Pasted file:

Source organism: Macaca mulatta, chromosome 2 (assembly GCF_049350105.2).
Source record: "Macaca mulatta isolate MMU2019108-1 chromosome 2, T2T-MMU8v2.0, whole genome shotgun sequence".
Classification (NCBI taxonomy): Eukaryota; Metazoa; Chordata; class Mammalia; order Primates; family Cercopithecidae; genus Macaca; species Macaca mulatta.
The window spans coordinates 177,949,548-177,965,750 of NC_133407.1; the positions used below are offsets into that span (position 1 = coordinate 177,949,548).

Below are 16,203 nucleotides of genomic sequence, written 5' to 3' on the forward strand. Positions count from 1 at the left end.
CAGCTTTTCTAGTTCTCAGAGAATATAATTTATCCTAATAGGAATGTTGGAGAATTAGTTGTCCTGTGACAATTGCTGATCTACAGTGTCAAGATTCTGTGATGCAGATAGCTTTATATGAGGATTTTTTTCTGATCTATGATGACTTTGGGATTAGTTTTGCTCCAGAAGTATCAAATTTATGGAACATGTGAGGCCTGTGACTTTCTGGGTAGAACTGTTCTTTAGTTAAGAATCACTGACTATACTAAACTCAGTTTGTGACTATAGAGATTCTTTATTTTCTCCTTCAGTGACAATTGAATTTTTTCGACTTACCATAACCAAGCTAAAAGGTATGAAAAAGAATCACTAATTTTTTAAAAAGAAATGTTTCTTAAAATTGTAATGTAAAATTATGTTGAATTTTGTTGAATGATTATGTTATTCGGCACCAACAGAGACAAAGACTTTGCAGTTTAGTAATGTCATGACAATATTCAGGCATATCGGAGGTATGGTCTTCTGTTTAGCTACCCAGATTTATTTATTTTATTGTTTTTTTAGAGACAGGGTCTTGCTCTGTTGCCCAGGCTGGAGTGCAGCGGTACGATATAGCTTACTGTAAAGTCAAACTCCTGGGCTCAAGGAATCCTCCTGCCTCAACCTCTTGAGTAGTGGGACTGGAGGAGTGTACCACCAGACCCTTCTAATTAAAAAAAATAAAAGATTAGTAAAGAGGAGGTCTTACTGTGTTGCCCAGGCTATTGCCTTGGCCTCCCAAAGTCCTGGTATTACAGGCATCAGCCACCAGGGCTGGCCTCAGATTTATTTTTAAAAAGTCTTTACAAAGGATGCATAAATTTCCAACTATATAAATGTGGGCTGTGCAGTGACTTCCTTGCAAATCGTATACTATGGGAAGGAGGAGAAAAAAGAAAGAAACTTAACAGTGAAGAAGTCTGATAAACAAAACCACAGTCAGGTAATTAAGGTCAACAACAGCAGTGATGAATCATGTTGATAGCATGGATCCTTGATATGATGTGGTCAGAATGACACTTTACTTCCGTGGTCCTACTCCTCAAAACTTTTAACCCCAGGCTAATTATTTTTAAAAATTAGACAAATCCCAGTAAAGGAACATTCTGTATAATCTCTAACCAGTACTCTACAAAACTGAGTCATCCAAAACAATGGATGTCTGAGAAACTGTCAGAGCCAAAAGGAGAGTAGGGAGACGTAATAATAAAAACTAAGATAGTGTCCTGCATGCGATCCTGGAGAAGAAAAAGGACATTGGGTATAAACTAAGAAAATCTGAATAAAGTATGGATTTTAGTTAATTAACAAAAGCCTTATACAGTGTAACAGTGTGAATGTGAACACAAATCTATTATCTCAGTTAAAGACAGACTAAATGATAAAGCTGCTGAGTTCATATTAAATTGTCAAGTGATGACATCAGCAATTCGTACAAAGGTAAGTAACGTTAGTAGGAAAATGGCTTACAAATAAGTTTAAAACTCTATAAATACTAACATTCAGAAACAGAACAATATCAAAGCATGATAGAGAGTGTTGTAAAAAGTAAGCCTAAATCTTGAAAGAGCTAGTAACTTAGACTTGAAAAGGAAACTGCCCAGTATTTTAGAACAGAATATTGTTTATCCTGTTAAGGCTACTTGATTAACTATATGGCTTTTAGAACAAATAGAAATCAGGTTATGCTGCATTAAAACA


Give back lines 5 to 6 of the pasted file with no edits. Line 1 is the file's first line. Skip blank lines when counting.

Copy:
Below are 16,203 nucleotides of genomic sequence, written 5' to 3' on the forward strand. Positions count from 1 at the left end.
CAGCTTTTCTAGTTCTCAGAGAATATAATTTATCCTAATAGGAATGTTGGAGAATTAGTTGTCCTGTGACAATTGCTGATCTACAGTGTCAAGATTCTGTGATGCAGATAGCTTTATATGAGGATTTTTTTCTGATCTATGATGACTTTGGGATTAGTTTTGCTCCAGAAGTATCAAATTTATGGAACATGTGAGGCCTGTGACTTTCTGGGTAGAACTGTTCTTTAGTTAAGAATCACTGACTATACTAAACTCAGTTTGTGACTATAGAGATTCTTTATTTTCTCCTTCAGTGACAATTGAATTTTTTCGACTTACCATAACCAAGCTAAAAGGTATGAAAAAGAATCACTAATTTTTTAAAAAGAAATGTTTCTTAAAATTGTAATGTAAAATTATGTTGAATTTTGTTGAATGATTATGTTATTCGGCACCAACAGAGACAAAGACTTTGCAGTTTAGTAATGTCATGACAATATTCAGGCATATCGGAGGTATGGTCTTCTGTTTAGCTACCCAGATTTATTTATTTTATTGTTTTTTTAGAGACAGGGTCTTGCTCTGTTGCCCAGGCTGGAGTGCAGCGGTACGATATAGCTTACTGTAAAGTCAAACTCCTGGGCTCAAGGAATCCTCCTGCCTCAACCTCTTGAGTAGTGGGACTGGAGGAGTGTACCACCAGACCCTTCTAATTAAAAAAAATAAAAGATTAGTAAAGAGGAGGTCTTACTGTGTTGCCCAGGCTATTGCCTTGGCCTCCCAAAGTCCTGGTATTACAGGCATCAGCCACCAGGGCTGGCCTCAGATTTATTTTTAAAAAGTCTTTACAAAGGATGCATAAATTTCCAACTATATAAATGTGGGCTGTGCAGTGACTTCCTTGCAAATCGTATACTATGGGAAGGAGGAGAAAAAAGAAAGAAACTTAACAGTGAAGAAGTCTGATAAACAAAACCACAGTCAGGTAATTAAGGTCAACAACAGCAGTGATGAATCATGTTGATAGCATGGATCCTTGATATGATGTGGTCAGAATGACACTTTACTTCCGTGGTCCTACTCCTCAAAACTTTTAACCCCAGGCTAATTATTTTTAAAAATTAGACAAATCCCAGTAAAGGAACATTCTGTATAATCTCTAACCAGTACTCTACAAAACTGAGTCATCCAAAACAATGGATGTCTGAGAAACTGTCAGAGCCAAAAGGAGAGTAGGGAGACGTAATAATAAAAACTAAGATAGTGTCCTGCATGCGATCCTGGAGAAGAAAAAGGACATTGGGTATAAACTAAGAAAATCTGAATAAAGTATGGATTTTAGTTAATTAACAAAAGCCTTATACAGTGTAACAGTGTGAATGTGAACACAAATCTATTATCTCAGTTAAAGACAGACTAAATGATAAAGCTGCTGAGTTCATATTAAATTGTCAAGTGATGACATCAGCAATTCGTACAAAGGTAAGTAACGTTAGTAGGAAAATGGCTTACAAATAAGTTTAAAACTCTATAAATACTAACATTCAGAAACAGAACAATATCAAAGCATGATAGAGAGTGTTGTAAAAAGTAAGCCTAAATCTTGAAAGAGCTAGTAACTTAGACTTGAAAAGGAAACTGCCCAGTATTTTAGAACAGAATATTGTTTATCCTGTTAAGGCTACTTGATTAACTATATGGCTTTTAGAACAAATAGAAATCAGGTTATGCTGCATTAAAACA